CDM: I just needed the audience to understand that these scenes were real, that they did not come from my imagination or from a movie. In this case I felt I needed the forensic value of photography to ground my approach (look at me now, eh?). I tried to really separate the 2 parts so they do not interfere. In fact the booklet with some of the images (not all of them are included) is randomly placed in each book so the idea is that the reader at some point realizes that all these drawn situations happened in real life through the documents I provide. Your reaction to a violent drawing or a violent photograph or a violent lyric in a song is totally different and that is part of the game I propose, it is all again about language in the end.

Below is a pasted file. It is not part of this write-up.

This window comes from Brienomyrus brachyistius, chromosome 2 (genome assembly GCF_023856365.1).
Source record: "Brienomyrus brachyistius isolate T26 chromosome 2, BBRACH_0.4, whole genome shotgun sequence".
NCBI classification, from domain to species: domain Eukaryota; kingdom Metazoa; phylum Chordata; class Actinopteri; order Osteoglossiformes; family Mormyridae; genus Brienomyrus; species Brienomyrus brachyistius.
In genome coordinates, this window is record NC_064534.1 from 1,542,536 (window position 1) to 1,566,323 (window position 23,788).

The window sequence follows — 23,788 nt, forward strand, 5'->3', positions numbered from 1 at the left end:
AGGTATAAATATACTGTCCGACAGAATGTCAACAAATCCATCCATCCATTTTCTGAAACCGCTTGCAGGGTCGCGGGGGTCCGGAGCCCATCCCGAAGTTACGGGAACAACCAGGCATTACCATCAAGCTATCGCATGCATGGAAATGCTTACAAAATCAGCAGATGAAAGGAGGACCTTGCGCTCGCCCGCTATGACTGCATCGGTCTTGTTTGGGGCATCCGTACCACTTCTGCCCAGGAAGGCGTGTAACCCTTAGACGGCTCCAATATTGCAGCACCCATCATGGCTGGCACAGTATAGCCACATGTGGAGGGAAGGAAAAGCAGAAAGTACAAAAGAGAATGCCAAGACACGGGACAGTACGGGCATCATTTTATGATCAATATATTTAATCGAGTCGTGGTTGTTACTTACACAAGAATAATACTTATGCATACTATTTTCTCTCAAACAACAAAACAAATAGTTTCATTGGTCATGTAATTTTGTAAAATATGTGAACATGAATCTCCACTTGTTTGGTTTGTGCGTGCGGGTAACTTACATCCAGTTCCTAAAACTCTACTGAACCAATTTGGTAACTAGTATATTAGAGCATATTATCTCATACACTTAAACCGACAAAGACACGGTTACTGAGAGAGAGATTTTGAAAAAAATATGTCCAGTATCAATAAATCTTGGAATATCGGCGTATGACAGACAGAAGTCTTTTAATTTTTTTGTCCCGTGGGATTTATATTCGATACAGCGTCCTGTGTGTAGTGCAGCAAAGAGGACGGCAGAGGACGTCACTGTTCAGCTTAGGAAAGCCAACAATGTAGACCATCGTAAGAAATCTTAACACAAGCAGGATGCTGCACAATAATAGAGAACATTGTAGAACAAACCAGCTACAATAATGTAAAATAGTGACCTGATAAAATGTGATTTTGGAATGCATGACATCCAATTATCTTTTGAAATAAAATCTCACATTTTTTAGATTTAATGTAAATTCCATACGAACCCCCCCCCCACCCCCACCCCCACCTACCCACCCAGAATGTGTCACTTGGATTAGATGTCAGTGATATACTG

BF: Not only language but…fantasy…This is the element of the work that I find interesting…to abstract the forensic and the pathology of forensic studies into the fantasy of drawing…to make it chimerical, playful…if unnerving…the value of the original image becomes nearly a plaything in this capacity…it is something that I struggle with and also endorse for my own interests. I endorse it because the literal notion or the graphic presentation of photography…not necessarily is a disinclined crutch for truth and has a capacity for belief for most people…its a relativization in theory that we consult…as if to say…I understand this image…I think its real. In using the drawings…you have abstracted this. Do you think however, that in doing so one can play the god over the image? Perhaps it is a fantasy that one could wield power over the representation of death by its abstracted nature? Is this not a dangerous game to play god over the image of death?